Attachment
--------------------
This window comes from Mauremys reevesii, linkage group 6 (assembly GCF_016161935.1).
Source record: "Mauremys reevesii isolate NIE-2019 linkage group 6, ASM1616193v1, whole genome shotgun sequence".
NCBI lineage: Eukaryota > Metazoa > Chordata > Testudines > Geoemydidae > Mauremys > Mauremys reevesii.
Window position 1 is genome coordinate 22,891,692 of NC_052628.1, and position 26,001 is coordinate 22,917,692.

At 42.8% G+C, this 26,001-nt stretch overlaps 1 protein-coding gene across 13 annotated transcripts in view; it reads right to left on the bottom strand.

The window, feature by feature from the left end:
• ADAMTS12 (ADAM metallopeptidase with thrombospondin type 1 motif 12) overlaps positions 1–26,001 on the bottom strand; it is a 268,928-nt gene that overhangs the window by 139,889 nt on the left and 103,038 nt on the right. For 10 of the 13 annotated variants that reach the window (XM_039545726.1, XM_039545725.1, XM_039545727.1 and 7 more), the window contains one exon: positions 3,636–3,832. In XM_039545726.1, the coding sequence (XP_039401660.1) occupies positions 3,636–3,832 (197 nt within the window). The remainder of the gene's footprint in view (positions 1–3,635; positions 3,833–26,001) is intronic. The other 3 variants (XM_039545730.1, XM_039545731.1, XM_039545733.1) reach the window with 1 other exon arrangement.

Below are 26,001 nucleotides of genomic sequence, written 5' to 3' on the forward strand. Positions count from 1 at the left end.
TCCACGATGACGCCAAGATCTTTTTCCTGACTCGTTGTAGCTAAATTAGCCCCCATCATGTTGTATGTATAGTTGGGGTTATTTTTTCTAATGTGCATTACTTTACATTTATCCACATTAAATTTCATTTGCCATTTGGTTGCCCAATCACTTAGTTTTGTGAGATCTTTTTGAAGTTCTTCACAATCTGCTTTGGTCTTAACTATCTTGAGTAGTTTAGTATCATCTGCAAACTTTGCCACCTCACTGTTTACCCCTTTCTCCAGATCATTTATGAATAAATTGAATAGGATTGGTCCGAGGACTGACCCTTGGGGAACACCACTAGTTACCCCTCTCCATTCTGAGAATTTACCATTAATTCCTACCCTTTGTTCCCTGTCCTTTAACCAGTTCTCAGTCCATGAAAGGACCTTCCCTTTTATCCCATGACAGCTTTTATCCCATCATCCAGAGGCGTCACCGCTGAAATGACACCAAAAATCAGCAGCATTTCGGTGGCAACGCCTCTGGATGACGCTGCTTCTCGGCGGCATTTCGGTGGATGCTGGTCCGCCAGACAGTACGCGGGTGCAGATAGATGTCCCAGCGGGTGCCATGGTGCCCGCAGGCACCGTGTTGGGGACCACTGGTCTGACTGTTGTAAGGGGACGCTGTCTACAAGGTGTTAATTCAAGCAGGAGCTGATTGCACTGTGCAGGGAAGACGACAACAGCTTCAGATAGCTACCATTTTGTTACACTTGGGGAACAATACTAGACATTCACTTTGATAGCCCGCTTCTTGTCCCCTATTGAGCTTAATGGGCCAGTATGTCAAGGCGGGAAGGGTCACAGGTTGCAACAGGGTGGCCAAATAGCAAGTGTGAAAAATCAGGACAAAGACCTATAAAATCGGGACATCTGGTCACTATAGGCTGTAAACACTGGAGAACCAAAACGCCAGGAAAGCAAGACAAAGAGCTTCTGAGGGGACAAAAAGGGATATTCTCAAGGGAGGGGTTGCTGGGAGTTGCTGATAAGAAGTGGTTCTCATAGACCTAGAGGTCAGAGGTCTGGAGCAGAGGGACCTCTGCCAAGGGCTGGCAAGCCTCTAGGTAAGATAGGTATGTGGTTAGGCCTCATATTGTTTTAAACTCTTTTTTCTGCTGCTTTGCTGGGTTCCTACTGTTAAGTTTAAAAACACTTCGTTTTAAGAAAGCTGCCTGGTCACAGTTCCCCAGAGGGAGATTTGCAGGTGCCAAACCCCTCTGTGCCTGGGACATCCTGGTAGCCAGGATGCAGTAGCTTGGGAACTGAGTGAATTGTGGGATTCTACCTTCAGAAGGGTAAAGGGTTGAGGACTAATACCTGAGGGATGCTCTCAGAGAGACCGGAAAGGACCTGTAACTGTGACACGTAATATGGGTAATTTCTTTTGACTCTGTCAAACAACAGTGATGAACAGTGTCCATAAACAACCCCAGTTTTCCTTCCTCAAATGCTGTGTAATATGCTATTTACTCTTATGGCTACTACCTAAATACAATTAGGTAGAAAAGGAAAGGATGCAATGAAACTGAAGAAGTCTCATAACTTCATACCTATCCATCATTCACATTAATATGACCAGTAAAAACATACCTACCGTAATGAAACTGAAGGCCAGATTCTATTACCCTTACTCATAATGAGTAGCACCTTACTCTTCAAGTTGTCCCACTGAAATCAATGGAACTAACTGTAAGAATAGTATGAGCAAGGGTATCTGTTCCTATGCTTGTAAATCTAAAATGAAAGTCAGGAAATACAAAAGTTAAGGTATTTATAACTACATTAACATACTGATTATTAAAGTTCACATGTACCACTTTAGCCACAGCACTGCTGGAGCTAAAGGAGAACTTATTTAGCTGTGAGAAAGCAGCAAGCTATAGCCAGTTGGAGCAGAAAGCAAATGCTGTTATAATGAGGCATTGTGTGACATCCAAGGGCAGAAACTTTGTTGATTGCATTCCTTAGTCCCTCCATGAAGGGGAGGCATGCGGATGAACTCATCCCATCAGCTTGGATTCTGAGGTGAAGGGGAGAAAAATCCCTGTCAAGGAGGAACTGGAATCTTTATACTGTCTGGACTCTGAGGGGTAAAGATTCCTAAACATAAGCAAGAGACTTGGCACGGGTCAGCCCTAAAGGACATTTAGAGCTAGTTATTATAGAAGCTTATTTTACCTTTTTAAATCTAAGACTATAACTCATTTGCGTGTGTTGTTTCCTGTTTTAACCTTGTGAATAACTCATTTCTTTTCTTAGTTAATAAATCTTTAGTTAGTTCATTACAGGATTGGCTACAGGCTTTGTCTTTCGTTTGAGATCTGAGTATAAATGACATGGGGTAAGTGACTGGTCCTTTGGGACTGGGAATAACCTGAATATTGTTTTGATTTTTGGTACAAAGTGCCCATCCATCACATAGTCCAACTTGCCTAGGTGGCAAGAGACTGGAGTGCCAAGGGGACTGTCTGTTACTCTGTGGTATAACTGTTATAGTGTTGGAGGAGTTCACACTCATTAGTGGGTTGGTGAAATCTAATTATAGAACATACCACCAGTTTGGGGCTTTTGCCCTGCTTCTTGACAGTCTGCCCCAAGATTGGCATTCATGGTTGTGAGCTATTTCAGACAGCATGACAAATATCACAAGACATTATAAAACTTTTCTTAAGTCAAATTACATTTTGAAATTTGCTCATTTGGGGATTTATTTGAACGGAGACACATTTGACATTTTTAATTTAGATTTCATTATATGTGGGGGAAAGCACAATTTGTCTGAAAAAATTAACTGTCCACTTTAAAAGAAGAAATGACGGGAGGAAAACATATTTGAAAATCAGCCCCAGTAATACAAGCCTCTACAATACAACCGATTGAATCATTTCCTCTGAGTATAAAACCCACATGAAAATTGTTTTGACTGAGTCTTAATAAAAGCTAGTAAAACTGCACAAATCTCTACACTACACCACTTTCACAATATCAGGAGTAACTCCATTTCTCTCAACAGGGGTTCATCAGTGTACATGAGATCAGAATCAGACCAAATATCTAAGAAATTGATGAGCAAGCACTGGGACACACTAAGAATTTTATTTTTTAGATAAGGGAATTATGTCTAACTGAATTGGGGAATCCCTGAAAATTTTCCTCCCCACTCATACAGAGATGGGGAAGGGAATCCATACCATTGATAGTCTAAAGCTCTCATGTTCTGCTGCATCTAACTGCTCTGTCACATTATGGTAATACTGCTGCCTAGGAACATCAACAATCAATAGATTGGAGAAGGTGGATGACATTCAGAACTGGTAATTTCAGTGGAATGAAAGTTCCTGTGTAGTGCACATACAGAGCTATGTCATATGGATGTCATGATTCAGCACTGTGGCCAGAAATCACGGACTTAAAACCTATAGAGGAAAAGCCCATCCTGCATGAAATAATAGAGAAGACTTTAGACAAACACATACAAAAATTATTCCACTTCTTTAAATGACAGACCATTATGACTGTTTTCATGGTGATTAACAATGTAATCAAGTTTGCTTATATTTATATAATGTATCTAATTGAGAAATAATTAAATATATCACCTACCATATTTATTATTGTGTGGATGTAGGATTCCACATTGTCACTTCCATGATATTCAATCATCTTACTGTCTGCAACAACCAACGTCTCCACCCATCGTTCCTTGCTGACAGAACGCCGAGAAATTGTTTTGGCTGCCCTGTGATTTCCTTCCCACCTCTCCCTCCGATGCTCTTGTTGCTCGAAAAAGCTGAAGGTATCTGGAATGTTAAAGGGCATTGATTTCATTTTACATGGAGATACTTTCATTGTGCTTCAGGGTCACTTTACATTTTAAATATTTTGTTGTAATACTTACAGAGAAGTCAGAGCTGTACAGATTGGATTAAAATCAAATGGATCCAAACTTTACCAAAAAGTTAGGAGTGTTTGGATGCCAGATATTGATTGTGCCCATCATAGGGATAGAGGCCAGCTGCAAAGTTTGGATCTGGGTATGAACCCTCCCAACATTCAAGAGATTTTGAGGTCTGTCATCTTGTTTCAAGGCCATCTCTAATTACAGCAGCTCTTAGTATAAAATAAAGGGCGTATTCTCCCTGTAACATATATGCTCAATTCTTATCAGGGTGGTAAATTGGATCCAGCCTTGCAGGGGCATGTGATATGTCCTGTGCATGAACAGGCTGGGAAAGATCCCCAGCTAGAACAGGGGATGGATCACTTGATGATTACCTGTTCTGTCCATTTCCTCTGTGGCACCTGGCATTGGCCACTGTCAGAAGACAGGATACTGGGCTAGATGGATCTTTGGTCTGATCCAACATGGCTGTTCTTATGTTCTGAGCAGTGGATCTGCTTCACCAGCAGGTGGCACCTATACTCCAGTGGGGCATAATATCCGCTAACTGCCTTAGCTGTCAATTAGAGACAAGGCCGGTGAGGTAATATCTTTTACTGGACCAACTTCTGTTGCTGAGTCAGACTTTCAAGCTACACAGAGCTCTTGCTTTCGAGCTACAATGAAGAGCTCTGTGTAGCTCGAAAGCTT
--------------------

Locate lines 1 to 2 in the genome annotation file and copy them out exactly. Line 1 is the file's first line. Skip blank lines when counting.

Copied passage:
This window comes from Mauremys reevesii, linkage group 6 (assembly GCF_016161935.1).
Source record: "Mauremys reevesii isolate NIE-2019 linkage group 6, ASM1616193v1, whole genome shotgun sequence".